Financial statement fraud is committed by intentionally misrepresenting an organization’s financial condition. A perpetrator might do this by omitting or misstating amounts or information to deceive auditors, shareholders, and the public. However this fraud is committed, it tends to be one of the most costly schemes for the victimized companies.
Root out anomalies
In general, financial statement fraud perpetrators are high-level employees, usually executives, with significant financial and accounting knowledge. For example, a chief financial officer might record sales of goods or services that never occurred to artificially inflate revenues. Or a chief executive officer might fail to disclose a significant liability that would cause the company’s stock price to fall.
Not surprisingly, financial expertise is essential to rooting out this crime. Forensic accountants look for financial statement anomalies using various tools, including:
Vertical analysis. Also referred to as ‘common sizing,’ this method involves dividing each line item by net sales to arrive at a percentage. For example, if net sales equals $900,000, an expert would divide the company’s rental expense of $117,000 by that number to arrive at 13 percent. If rental expense has increased significantly but sales has not followed, this could indicate that the company is inflating its costs to minimize taxable income.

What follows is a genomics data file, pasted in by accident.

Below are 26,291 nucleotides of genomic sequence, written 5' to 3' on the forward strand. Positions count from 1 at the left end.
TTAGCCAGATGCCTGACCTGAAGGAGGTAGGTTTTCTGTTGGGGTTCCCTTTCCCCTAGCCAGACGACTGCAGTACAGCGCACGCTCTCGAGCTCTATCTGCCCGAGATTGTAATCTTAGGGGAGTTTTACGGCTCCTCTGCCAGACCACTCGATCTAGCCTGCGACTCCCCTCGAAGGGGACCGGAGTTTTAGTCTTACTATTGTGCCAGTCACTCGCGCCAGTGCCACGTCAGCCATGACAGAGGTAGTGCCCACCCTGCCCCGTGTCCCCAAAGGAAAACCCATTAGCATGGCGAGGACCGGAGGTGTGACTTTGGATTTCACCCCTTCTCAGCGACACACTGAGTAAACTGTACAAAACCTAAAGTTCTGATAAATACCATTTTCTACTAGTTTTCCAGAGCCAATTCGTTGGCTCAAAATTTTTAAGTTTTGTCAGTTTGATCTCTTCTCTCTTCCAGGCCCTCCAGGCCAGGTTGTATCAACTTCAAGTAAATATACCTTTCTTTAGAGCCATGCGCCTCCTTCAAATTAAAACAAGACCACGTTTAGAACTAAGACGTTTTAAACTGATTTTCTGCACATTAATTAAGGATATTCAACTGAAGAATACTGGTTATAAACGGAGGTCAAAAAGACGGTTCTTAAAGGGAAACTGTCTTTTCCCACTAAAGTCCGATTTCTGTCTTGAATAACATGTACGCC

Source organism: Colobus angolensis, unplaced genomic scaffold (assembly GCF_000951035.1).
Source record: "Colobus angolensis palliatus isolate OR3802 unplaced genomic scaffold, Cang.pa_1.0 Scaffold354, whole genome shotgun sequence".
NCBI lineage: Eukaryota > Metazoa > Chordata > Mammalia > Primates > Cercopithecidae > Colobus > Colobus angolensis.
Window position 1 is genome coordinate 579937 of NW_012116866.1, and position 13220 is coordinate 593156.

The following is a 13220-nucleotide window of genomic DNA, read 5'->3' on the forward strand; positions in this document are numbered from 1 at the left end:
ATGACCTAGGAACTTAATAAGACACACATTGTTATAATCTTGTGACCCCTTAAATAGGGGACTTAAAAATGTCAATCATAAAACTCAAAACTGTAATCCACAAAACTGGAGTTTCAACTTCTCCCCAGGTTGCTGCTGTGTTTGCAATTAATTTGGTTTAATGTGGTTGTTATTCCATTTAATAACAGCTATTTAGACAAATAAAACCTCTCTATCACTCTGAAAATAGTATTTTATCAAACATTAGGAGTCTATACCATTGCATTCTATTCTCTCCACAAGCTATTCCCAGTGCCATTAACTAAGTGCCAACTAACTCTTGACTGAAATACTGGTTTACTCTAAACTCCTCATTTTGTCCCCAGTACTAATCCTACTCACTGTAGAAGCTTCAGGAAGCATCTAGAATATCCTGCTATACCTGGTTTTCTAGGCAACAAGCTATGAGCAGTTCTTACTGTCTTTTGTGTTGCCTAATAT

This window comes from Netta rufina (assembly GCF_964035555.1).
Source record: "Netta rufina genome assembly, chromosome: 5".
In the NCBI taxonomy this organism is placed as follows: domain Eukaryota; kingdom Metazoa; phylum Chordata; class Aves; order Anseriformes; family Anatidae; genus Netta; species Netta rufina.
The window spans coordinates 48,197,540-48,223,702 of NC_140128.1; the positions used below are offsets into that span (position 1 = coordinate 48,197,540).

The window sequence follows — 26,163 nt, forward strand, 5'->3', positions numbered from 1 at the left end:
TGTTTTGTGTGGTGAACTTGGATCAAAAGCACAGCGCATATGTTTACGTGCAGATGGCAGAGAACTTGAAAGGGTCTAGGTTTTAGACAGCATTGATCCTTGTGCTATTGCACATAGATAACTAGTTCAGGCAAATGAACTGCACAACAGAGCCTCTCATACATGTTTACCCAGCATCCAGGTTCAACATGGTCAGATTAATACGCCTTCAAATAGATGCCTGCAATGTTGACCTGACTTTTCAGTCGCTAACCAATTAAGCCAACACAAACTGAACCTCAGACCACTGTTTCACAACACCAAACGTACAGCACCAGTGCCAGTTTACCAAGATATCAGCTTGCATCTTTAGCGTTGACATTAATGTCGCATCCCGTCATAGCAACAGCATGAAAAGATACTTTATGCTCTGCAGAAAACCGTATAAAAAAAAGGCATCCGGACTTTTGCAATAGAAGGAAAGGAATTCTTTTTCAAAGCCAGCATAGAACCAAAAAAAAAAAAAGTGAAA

Horizontal analysis. Here, an expert reviews percentage changes in line items over time. Determining the percentage change from one year to the next involves applying the following formula: Year two minus year one divided by year one. So, if rental expense equals $117,000 in year one and $198,000 in year two, the percentage change is ($198,000 – $117,000) / $117,000, or 69.2 percent.
Ratio analysis. This tool helps explore the relationship between financial statement line items. For instance, an expert might divide current assets by current liabilities for each reporting period to come up with a ratio that suggests that current assets such as accounts receivable or cash have been manipulated.
Analyzing individual line items within a reporting period is not the only way to find financial statement fraud. Take the example of a perpetrator who prepares deceptive financial statements yet reports accurate amounts to the government. A forensic accountant would simply compare the statements with the company’s tax return.
Depending on the company and specifics of the fraud, other detection methods are available.